Background. Many individuals with Parkinson disease (PD) experience difficulty with turning, yet little is known about the reasons for this difficulty. Objective. The authors sought to determine whether individuals with PD can use visual, vestibular, and proprioceptive cues to estimate how far they have turned. Methods. Fifteen PD subjects and 11 controls performed active and passive turns to the left and right, with and without vision, with amplitudes of 90, 180, 270, and 360 degrees. For active conditions, subjects were told the direction and amplitude of the desired turn and then attempted to turn in place the specified amount via actively stepping. For passive conditions, subjects were told that the disc they stood on would turn and they were to press a button when they had traveled the specified amplitude. Results. There were no differences between PD and control groups in any of the conditions, suggesting that those with PD effectively used sensory cues available in the different conditions to accurately judge distance turned. The authors found no apparent deficits in the visual, vestibular, or proprioceptive systems or in integration of these senses for performance of the turning task tested. Conclusions. Turning difficulties associated with PD may more likely relate to motor or sensorimotor integration deficits than to pure sensory or sensory integration deficits. Generalizability of the study may be limited by the fact that subjects were tested at a single velocity for passive rotations, were on medication, and had relatively mild PD (primarily H&Y 2).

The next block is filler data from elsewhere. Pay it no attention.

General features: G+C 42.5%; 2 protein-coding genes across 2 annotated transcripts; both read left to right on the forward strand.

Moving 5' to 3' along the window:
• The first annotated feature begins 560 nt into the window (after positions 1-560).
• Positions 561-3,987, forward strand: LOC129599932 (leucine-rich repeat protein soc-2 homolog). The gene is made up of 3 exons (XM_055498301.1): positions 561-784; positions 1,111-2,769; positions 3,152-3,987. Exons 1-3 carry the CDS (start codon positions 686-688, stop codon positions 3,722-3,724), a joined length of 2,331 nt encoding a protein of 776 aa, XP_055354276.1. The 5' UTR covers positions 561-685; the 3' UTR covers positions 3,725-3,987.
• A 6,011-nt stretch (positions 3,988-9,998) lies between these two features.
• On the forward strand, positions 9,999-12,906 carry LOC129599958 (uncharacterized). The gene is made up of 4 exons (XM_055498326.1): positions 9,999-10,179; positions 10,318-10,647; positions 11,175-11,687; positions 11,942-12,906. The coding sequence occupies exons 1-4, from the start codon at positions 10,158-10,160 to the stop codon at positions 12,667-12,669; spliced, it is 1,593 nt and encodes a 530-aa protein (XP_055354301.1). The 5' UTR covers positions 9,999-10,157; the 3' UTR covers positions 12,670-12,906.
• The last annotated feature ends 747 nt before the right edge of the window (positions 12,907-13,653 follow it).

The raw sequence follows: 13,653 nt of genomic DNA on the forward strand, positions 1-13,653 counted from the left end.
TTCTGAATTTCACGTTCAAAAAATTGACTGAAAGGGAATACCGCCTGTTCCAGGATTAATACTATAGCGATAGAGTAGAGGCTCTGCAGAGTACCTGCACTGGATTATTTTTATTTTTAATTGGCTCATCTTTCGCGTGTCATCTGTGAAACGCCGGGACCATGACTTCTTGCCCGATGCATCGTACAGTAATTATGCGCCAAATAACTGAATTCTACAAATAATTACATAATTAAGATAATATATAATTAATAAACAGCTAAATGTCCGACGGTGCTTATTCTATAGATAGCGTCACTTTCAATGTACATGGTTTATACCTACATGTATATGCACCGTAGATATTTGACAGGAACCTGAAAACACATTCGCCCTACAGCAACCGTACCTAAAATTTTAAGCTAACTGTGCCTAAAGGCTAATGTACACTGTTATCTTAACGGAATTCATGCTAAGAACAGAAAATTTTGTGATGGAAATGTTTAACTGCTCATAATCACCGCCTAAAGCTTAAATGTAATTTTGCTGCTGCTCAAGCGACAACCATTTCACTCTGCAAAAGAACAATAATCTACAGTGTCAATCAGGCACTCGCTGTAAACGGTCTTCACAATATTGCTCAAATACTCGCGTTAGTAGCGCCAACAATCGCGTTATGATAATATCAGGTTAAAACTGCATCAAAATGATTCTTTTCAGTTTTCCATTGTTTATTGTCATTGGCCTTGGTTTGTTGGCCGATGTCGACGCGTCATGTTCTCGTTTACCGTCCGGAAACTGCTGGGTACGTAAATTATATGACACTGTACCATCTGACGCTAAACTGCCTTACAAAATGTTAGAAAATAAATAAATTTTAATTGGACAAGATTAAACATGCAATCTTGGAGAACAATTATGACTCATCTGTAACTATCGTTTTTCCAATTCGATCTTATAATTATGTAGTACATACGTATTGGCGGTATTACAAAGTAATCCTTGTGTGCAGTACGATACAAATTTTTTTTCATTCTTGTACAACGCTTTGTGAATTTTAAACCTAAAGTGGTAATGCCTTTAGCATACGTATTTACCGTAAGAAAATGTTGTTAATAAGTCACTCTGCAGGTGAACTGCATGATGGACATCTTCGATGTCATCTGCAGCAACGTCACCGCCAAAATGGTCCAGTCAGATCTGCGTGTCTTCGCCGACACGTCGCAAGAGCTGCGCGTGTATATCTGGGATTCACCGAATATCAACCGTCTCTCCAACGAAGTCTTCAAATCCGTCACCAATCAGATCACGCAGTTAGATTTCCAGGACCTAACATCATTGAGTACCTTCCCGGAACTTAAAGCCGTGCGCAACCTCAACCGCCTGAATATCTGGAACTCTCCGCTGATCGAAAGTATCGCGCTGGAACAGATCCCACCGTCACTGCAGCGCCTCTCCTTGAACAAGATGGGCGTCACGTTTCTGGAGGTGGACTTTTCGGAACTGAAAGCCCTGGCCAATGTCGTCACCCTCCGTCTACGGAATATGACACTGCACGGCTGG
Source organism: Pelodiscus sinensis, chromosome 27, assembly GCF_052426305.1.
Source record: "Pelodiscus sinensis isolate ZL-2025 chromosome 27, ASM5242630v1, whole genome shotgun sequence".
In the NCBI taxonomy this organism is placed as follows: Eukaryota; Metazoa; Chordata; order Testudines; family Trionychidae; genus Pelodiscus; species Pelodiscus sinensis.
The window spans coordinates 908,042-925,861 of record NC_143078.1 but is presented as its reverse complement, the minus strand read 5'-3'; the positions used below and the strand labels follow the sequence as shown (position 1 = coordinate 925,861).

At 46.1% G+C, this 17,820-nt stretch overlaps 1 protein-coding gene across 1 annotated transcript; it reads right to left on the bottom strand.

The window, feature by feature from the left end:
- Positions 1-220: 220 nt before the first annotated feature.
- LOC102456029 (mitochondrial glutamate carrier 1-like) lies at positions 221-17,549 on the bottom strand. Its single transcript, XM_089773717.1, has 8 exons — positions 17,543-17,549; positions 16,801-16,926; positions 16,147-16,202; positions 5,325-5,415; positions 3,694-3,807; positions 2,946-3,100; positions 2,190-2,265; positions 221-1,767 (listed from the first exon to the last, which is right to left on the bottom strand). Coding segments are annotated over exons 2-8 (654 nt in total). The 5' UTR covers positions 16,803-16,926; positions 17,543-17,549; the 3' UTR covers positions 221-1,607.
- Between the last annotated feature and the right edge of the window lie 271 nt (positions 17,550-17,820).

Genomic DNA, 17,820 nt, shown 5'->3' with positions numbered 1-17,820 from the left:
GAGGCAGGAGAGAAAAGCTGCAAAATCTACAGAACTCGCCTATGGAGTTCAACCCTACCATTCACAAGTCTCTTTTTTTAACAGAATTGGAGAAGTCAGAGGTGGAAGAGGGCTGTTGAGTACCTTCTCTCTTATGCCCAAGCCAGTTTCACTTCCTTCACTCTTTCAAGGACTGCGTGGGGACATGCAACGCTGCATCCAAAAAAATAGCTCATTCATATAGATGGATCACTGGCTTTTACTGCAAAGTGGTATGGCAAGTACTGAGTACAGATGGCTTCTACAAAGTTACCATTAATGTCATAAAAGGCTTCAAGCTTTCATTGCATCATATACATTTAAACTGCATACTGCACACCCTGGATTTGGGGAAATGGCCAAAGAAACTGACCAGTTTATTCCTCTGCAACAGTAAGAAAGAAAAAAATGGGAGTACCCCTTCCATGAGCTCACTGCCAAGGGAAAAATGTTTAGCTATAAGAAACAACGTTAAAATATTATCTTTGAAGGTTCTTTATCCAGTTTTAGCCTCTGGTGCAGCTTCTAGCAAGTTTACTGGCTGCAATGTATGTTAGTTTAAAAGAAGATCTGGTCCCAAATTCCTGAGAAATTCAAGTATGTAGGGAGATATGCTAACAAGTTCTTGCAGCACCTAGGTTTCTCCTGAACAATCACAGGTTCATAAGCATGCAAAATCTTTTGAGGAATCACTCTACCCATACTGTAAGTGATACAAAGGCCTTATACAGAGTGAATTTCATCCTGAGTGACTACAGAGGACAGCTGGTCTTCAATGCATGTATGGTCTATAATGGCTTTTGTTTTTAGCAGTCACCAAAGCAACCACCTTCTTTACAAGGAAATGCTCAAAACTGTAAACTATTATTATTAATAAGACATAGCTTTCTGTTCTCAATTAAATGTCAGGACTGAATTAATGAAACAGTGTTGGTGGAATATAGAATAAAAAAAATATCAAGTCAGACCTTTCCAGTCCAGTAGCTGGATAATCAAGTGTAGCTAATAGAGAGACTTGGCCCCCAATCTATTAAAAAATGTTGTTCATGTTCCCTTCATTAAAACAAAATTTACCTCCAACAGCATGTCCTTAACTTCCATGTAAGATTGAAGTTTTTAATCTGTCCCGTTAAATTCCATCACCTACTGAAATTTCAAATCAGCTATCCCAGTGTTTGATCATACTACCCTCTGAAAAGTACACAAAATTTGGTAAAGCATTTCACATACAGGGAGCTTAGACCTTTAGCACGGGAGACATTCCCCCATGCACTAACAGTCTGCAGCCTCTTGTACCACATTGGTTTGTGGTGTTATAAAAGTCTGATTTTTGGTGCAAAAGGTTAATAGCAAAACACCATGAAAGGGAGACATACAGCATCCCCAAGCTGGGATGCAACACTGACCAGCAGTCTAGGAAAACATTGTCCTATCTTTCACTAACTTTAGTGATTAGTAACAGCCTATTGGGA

- Parkinson disease